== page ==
PAST, PRESENT AND FUTURE: SELF-EVALUATION IN AN AGE OF SELF-DOUBT

FADE IN: A small, boxed shape room with three figures sat behind a raised panel and a single wooden stool in the centre. MS PAST, a middle aged woman, sits on the left of the panel with short hair and a smart, grey business jacket. MR PRESENT occupies the middle seat, a young man with long wavy hair, wearing a colourful baggy t-shirt. On the right is MR FUTURE, a middle aged man wearing full business attire who is writing furiously on a notepad.

A man walks in and gradually makes his way to the stool. 

Mr. Present: Good afternoon Sam and thank you for coming in for your end of year review. You know me, along with Ms. Past on my left and Mr. Future on my right. As ever, we will be assessing your performance over the past year here at Life Ltd as well as looking at where you’re at today and, of course, your next steps.

Sam: Thank you sir, and good afternoon to you all.

Mr. Present: Mr Future let’s turn the cups on last year and have you begin.

Mr. Future moves forward with his hands clasped together. In front of him rests a cup of coffee, steaming and ink black.

Mr. Future: So Sam, where do you see yourself going in the next year, three years, five years?

Sam: Well this is a question I’ve thought about a lot, but as of yet I haven’t come up with a real answer.

Mr. Future sighs loudly and rests his right hand upon his forehead.

Mr. Future: So the same as last year then? What ever happened to doing a Masters at LSE, or was it UCL? Or moving abroad for 18 months to work on your languages? What about the weeks you spent looking at different law schools? The Teach First application you retracted? Or was it social work? Can you see how this is getting frustrating for me Sam? How can I paint you a masterpiece if you can’t decide on a landscape?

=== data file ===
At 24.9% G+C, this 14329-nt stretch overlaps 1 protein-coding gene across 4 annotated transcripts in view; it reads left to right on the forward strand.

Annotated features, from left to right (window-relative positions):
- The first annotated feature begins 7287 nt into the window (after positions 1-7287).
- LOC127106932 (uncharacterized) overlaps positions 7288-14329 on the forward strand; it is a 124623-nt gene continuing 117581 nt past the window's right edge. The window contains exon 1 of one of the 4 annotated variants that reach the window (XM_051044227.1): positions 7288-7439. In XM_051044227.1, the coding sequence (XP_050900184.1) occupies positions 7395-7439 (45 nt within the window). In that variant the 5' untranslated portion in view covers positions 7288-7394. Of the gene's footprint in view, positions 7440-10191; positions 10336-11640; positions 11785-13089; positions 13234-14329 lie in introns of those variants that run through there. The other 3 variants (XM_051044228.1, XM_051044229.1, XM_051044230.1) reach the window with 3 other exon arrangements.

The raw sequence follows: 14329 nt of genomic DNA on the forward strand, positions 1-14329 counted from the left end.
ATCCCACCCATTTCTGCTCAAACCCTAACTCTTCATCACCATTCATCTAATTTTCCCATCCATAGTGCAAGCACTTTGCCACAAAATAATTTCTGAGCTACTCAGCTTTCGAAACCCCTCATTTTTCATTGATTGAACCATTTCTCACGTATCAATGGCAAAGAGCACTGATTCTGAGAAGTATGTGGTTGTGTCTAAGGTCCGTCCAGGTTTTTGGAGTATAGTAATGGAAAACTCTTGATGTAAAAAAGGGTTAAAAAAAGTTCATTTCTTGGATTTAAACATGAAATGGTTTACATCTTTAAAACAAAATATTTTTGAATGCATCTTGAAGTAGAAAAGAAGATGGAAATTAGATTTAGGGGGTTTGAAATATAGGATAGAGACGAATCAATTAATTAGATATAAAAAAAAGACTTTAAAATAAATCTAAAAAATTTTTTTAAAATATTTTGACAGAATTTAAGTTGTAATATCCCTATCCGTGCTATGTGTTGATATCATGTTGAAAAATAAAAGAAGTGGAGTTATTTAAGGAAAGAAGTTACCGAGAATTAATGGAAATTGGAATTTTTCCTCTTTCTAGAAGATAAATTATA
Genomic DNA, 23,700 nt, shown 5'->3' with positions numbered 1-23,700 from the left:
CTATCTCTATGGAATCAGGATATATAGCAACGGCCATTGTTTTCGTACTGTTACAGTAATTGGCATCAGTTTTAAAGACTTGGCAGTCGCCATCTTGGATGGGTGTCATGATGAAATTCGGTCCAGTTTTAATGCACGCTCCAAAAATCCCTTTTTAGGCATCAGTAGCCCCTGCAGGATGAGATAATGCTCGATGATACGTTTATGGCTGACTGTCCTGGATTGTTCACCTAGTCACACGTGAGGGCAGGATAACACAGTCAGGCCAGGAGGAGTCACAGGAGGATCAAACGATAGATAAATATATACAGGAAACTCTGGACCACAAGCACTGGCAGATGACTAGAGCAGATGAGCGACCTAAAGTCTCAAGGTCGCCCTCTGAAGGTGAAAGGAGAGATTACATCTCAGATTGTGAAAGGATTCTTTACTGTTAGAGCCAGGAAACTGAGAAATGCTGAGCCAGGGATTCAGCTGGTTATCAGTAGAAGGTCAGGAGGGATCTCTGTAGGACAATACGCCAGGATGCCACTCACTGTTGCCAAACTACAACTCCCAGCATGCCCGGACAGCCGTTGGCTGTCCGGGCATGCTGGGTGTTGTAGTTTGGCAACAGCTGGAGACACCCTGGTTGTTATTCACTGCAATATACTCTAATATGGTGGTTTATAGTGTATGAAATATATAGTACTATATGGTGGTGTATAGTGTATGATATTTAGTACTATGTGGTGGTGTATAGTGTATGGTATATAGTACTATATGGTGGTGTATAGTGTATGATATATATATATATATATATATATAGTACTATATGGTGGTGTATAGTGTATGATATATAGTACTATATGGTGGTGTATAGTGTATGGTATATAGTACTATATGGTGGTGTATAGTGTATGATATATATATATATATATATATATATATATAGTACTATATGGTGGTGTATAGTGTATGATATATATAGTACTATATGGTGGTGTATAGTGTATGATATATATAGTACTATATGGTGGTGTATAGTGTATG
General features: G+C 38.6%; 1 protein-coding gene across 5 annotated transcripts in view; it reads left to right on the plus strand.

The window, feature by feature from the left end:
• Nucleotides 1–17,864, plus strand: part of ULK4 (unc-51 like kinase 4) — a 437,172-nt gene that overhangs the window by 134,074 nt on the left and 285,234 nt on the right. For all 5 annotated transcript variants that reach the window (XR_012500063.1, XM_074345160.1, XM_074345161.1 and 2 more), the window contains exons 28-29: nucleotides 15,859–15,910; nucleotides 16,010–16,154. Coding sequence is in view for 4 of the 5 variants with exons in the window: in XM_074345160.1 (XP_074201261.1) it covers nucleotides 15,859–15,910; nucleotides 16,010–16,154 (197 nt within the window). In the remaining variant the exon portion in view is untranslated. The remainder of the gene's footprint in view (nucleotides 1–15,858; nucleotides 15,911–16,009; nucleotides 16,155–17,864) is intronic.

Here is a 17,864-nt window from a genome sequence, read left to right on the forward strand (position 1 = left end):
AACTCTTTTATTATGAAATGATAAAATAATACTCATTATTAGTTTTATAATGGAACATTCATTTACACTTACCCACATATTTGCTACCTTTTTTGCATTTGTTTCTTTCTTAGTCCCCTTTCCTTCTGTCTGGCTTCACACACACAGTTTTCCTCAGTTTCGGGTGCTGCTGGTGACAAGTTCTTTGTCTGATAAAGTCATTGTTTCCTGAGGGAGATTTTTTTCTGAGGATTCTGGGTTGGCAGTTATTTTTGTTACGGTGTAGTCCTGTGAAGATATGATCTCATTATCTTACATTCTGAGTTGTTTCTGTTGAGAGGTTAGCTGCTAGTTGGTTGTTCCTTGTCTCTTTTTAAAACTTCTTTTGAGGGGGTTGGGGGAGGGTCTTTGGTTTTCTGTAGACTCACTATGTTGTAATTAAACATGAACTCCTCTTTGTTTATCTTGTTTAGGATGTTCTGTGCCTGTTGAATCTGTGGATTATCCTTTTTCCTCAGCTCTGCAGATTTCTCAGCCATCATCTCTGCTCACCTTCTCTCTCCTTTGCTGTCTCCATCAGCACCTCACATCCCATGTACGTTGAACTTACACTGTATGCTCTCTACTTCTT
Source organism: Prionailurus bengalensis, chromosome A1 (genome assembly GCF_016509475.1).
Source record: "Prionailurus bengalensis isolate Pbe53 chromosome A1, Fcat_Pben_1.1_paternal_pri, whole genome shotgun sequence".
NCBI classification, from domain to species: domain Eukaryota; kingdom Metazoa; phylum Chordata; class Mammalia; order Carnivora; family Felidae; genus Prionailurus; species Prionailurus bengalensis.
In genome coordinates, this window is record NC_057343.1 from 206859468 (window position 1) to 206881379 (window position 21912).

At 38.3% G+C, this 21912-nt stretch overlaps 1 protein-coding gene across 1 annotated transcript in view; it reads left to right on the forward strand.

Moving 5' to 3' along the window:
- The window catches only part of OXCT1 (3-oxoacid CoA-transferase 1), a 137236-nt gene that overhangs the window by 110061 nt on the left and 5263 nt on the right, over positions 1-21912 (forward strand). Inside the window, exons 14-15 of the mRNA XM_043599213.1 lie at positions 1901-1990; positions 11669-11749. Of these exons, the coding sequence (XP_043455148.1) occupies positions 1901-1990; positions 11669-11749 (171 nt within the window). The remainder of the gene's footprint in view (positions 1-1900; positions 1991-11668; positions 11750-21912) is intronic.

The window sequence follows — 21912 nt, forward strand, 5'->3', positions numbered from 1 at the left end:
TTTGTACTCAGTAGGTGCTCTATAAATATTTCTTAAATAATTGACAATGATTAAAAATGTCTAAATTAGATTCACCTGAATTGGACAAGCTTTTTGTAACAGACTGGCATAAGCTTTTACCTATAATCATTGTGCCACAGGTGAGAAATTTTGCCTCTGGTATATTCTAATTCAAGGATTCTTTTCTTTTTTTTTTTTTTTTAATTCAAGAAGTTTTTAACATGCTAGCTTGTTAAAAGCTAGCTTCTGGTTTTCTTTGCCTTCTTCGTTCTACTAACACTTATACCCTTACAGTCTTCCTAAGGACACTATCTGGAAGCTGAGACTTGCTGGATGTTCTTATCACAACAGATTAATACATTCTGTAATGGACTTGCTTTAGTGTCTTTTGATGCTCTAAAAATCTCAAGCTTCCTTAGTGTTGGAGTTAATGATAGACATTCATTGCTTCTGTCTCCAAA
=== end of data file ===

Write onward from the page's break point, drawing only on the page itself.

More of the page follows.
Sam: I’m well aware how frustrating this must be for you Mr Future. I’ve certainly been frustrated with it myself.

Mr. Future: So what do you propose? I can hardly give a high grade to your efforts judging by the lack of any clarity of vision.

Sam: But if I may sir, vision doesn’t always require a target. To take your analogy further, I would say that many painters do not know what their painting will look like when they begin. More important is what they bring to the canvas.

Ms. Past: You haven’t always brought what’s required to your canvas Sam.

Mr. Present: Please Ms. Past, your turn will come shortly.

Mr. Future: Thank you Mr. Present. Now Sam I empathise with your view, I really do. But life is a war, not a battle. You can’t run headfirst into the front line with all the valour you can muster and expect it to work out. There are a hundred front lines and each requires a different strategy. You need a plan to win.

Sam: To win what, may I ask?

Mr. Future: A position of responsibility which affords you the power necessary to affect real change in the areas important to you.

Sam: You sound like a civil servant.

Mr. Future: Maybe I am. Does that sound like a desirable future?

SAM and MR. FUTURE stare at each other coldly for several moments. MR. FUTURE turns to MR. PRESENT.

Mr Future: That concludes my part of this review. (Turning to SAM) Sam, all in all I’m disappointed. I wanted something tangible this year and you’ve given me a list of ‘almost’ projects which collectively tell me you haven’t a clue what you’re doing and prefer sprinting towards whims rather than planning for the long term. I hope you’ll bring me something to work with next year.

Mr. Present: Well, on to me then. So how are you doing Sam? Civil Servant now eh? How are you feeling about it all? Tell me what’s on your mind at this very second?

Sam: Well I guess I’m feeling cautiously optimistic. I have a job application in the runnings and I’m hoping…

Mr. Present: (interrupting) Watch out there, I’m talking about now, not possible futures. I want to know how you feel about work at this second. Remember, the future is full only of possibilities; but now is all that exists.

Mr. Future: I’ll excuse you for bringing my importance into question here, Mr. Present, seeing as I comprise of all that will be.

Mr. Present: Sorry if you’re offended Mr. Future, but I speak truth. All that will be is the consequence of what is.

MR. FUTURE harrumphs loudly. 

Sam: Well I guess I feel like I’m in limbo.

Mr. Present: That’s better, so where’s that coming from?

Sam: I imagine it’s rooted in a need for something beyond logic. I heard a quote recently that resonated. Barbra DeAngelis wrote “if you let your mind talk you out of things that aren’t logical, you’re going to have a very boring life. Because grace isn’t logical. Love isn’t logical. Miracles aren’t logical.” She puts it better than I could.